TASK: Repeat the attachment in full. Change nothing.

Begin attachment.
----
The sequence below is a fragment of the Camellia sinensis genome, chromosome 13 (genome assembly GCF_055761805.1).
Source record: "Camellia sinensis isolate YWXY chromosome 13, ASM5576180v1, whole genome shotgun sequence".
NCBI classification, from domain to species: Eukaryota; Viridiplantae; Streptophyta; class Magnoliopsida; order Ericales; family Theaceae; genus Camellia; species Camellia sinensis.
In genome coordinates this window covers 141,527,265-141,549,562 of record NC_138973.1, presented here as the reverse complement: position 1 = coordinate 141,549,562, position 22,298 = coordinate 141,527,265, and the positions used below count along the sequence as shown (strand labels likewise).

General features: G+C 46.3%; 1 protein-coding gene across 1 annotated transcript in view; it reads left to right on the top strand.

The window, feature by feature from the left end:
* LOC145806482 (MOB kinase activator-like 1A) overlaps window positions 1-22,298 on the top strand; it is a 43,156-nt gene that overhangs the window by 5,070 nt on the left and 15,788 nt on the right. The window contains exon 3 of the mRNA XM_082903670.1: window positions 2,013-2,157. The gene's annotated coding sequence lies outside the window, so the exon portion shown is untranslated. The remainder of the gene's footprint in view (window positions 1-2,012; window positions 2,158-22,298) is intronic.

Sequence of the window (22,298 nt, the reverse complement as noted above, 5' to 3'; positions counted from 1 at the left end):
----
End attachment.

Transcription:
The sequence below is a fragment of the Camellia sinensis genome, chromosome 13 (genome assembly GCF_055761805.1).
Source record: "Camellia sinensis isolate YWXY chromosome 13, ASM5576180v1, whole genome shotgun sequence".
NCBI classification, from domain to species: Eukaryota; Viridiplantae; Streptophyta; class Magnoliopsida; order Ericales; family Theaceae; genus Camellia; species Camellia sinensis.
In genome coordinates this window covers 141,527,265-141,549,562 of record NC_138973.1, presented here as the reverse complement: position 1 = coordinate 141,549,562, position 22,298 = coordinate 141,527,265, and the positions used below count along the sequence as shown (strand labels likewise).

General features: G+C 46.3%; 1 protein-coding gene across 1 annotated transcript in view; it reads left to right on the top strand.

The window, feature by feature from the left end:
* LOC145806482 (MOB kinase activator-like 1A) overlaps window positions 1-22,298 on the top strand; it is a 43,156-nt gene that overhangs the window by 5,070 nt on the left and 15,788 nt on the right. The window contains exon 3 of the mRNA XM_082903670.1: window positions 2,013-2,157. The gene's annotated coding sequence lies outside the window, so the exon portion shown is untranslated. The remainder of the gene's footprint in view (window positions 1-2,012; window positions 2,158-22,298) is intronic.

Sequence of the window (22,298 nt, the reverse complement as noted above, 5' to 3'; positions counted from 1 at the left end):